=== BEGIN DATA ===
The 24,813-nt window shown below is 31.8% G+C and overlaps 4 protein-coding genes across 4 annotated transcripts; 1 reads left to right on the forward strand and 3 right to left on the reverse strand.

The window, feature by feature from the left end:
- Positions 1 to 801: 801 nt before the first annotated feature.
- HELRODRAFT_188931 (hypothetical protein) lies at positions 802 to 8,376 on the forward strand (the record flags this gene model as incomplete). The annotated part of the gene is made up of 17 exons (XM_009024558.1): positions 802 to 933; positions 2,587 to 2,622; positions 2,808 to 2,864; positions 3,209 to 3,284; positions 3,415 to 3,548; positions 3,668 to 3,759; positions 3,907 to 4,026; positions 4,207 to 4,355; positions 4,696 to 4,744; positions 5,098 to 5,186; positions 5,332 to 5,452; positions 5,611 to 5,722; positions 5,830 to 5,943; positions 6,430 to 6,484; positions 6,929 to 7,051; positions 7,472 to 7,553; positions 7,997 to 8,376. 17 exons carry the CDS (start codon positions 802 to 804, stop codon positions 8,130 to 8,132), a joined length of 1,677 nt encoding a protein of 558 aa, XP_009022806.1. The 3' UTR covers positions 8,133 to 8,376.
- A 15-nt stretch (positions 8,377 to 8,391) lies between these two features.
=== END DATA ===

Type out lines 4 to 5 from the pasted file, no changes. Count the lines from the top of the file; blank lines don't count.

- HELRODRAFT_188931 (hypothetical protein) lies at positions 802 to 8,376 on the forward strand (the record flags this gene model as incomplete). The annotated part of the gene is made up of 17 exons (XM_009024558.1): positions 802 to 933; positions 2,587 to 2,622; positions 2,808 to 2,864; positions 3,209 to 3,284; positions 3,415 to 3,548; positions 3,668 to 3,759; positions 3,907 to 4,026; positions 4,207 to 4,355; positions 4,696 to 4,744; positions 5,098 to 5,186; positions 5,332 to 5,452; positions 5,611 to 5,722; positions 5,830 to 5,943; positions 6,430 to 6,484; positions 6,929 to 7,051; positions 7,472 to 7,553; positions 7,997 to 8,376. 17 exons carry the CDS (start codon positions 802 to 804, stop codon positions 8,130 to 8,132), a joined length of 1,677 nt encoding a protein of 558 aa, XP_009022806.1. The 3' UTR covers positions 8,133 to 8,376.
- A 15-nt stretch (positions 8,377 to 8,391) lies between these two features.